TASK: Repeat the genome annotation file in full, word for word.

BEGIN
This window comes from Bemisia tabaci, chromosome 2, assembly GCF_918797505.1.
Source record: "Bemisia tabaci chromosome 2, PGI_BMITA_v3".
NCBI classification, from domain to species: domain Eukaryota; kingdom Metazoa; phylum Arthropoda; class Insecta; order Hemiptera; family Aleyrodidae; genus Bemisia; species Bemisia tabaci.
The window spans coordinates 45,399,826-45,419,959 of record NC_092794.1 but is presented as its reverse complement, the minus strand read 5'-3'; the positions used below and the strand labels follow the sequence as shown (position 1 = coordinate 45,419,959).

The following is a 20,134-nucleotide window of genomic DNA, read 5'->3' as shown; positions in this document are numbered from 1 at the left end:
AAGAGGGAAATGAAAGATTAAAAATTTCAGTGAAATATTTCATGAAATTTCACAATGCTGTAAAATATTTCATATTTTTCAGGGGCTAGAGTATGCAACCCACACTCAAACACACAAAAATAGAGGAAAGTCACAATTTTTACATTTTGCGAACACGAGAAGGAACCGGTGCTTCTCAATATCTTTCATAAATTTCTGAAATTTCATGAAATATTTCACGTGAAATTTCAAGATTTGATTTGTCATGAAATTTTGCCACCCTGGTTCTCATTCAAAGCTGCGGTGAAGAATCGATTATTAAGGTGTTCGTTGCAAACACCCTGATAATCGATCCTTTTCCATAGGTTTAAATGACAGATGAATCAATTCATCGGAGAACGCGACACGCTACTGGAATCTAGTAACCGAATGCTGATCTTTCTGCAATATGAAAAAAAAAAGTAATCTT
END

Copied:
This window comes from Bemisia tabaci, chromosome 2, assembly GCF_918797505.1.
Source record: "Bemisia tabaci chromosome 2, PGI_BMITA_v3".
NCBI classification, from domain to species: domain Eukaryota; kingdom Metazoa; phylum Arthropoda; class Insecta; order Hemiptera; family Aleyrodidae; genus Bemisia; species Bemisia tabaci.
The window spans coordinates 45,399,826-45,419,959 of record NC_092794.1 but is presented as its reverse complement, the minus strand read 5'-3'; the positions used below and the strand labels follow the sequence as shown (position 1 = coordinate 45,419,959).

The following is a 20,134-nucleotide window of genomic DNA, read 5'->3' as shown; positions in this document are numbered from 1 at the left end:
AAGAGGGAAATGAAAGATTAAAAATTTCAGTGAAATATTTCATGAAATTTCACAATGCTGTAAAATATTTCATATTTTTCAGGGGCTAGAGTATGCAACCCACACTCAAACACACAAAAATAGAGGAAAGTCACAATTTTTACATTTTGCGAACACGAGAAGGAACCGGTGCTTCTCAATATCTTTCATAAATTTCTGAAATTTCATGAAATATTTCACGTGAAATTTCAAGATTTGATTTGTCATGAAATTTTGCCACCCTGGTTCTCATTCAAAGCTGCGGTGAAGAATCGATTATTAAGGTGTTCGTTGCAAACACCCTGATAATCGATCCTTTTCCATAGGTTTAAATGACAGATGAATCAATTCATCGGAGAACGCGACACGCTACTGGAATCTAGTAACCGAATGCTGATCTTTCTGCAATATGAAAAAAAAAAGTAATCTT